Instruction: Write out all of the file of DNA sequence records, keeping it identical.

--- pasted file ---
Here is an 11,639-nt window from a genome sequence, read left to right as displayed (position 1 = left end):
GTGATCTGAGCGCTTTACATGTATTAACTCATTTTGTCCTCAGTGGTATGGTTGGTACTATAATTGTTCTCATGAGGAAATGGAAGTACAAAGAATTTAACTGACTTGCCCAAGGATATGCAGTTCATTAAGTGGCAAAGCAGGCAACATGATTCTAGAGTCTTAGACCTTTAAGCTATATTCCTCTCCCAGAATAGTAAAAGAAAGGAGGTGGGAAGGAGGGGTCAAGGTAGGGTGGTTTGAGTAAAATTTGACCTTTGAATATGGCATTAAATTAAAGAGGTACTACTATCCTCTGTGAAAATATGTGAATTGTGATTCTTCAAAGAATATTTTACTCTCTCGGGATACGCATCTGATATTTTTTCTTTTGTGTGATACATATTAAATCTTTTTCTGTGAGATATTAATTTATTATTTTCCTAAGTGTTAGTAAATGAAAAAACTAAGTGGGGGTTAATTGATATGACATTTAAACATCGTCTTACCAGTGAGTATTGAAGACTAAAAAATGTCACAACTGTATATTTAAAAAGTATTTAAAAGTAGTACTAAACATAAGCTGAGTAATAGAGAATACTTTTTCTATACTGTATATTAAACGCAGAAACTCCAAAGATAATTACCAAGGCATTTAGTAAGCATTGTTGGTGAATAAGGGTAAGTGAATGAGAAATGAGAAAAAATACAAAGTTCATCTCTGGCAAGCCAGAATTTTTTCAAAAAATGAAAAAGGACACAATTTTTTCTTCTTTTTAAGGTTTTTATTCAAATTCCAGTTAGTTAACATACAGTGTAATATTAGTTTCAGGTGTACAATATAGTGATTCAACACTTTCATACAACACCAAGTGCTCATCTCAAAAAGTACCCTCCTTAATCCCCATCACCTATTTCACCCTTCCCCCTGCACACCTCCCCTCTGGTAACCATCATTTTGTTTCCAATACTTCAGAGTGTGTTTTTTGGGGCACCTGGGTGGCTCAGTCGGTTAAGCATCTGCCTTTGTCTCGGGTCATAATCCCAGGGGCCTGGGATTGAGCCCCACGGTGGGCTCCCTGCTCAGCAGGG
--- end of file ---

Here is an 11,639-nt window from a genome sequence, read left to right as displayed (position 1 = left end):
GTGATCTGAGCGCTTTACATGTATTAACTCATTTTGTCCTCAGTGGTATGGTTGGTACTATAATTGTTCTCATGAGGAAATGGAAGTACAAAGAATTTAACTGACTTGCCCAAGGATATGCAGTTCATTAAGTGGCAAAGCAGGCAACATGATTCTAGAGTCTTAGACCTTTAAGCTATATTCCTCTCCCAGAATAGTAAAAGAAAGGAGGTGGGAAGGAGGGGTCAAGGTAGGGTGGTTTGAGTAAAATTTGACCTTTGAATATGGCATTAAATTAAAGAGGTACTACTATCCTCTGTGAAAATATGTGAATTGTGATTCTTCAAAGAATATTTTACTCTCTCGGGATACGCATCTGATATTTTTTCTTTTGTGTGATACATATTAAATCTTTTTCTGTGAGATATTAATTTATTATTTTCCTAAGTGTTAGTAAATGAAAAAACTAAGTGGGGGTTAATTGATATGACATTTAAACATCGTCTTACCAGTGAGTATTGAAGACTAAAAAATGTCACAACTGTATATTTAAAAAGTATTTAAAAGTAGTACTAAACATAAGCTGAGTAATAGAGAATACTTTTTCTATACTGTATATTAAACGCAGAAACTCCAAAGATAATTACCAAGGCATTTAGTAAGCATTGTTGGTGAATAAGGGTAAGTGAATGAGAAATGAGAAAAAATACAAAGTTCATCTCTGGCAAGCCAGAATTTTTTCAAAAAATGAAAAAGGACACAATTTTTTCTTCTTTTTAAGGTTTTTATTCAAATTCCAGTTAGTTAACATACAGTGTAATATTAGTTTCAGGTGTACAATATAGTGATTCAACACTTTCATACAACACCAAGTGCTCATCTCAAAAAGTACCCTCCTTAATCCCCATCACCTATTTCACCCTTCCCCCTGCACACCTCCCCTCTGGTAACCATCATTTTGTTTCCAATACTTCAGAGTGTGTTTTTTGGGGCACCTGGGTGGCTCAGTCGGTTAAGCATCTGCCTTTGTCTCGGGTCATAATCCCAGGGGCCTGGGATTGAGCCCCACGGTGGGCTCCCTGCTCAGCAGGG